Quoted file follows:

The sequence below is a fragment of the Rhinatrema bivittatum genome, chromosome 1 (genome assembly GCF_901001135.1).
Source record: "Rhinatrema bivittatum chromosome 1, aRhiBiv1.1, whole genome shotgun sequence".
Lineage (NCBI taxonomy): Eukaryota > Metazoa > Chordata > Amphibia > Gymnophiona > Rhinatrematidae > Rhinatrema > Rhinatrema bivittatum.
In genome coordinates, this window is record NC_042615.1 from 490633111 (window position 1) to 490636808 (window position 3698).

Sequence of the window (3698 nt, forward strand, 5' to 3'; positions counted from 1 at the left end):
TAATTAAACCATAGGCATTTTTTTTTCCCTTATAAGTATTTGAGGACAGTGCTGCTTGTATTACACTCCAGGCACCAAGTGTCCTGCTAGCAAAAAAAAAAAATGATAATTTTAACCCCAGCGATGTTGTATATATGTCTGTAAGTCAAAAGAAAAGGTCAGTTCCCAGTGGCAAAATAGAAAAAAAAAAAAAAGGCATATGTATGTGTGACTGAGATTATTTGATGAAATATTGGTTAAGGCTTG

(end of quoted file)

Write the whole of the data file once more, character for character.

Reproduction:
The sequence below is a fragment of the Rhinatrema bivittatum genome, chromosome 1 (genome assembly GCF_901001135.1).
Source record: "Rhinatrema bivittatum chromosome 1, aRhiBiv1.1, whole genome shotgun sequence".
Lineage (NCBI taxonomy): Eukaryota > Metazoa > Chordata > Amphibia > Gymnophiona > Rhinatrematidae > Rhinatrema > Rhinatrema bivittatum.
In genome coordinates, this window is record NC_042615.1 from 490633111 (window position 1) to 490636808 (window position 3698).

Sequence of the window (3698 nt, forward strand, 5' to 3'; positions counted from 1 at the left end):
TAATTAAACCATAGGCATTTTTTTTTCCCTTATAAGTATTTGAGGACAGTGCTGCTTGTATTACACTCCAGGCACCAAGTGTCCTGCTAGCAAAAAAAAAAAATGATAATTTTAACCCCAGCGATGTTGTATATATGTCTGTAAGTCAAAAGAAAAGGTCAGTTCCCAGTGGCAAAATAGAAAAAAAAAAAAAAGGCATATGTATGTGTGACTGAGATTATTTGATGAAATATTGGTTAAGGCTTG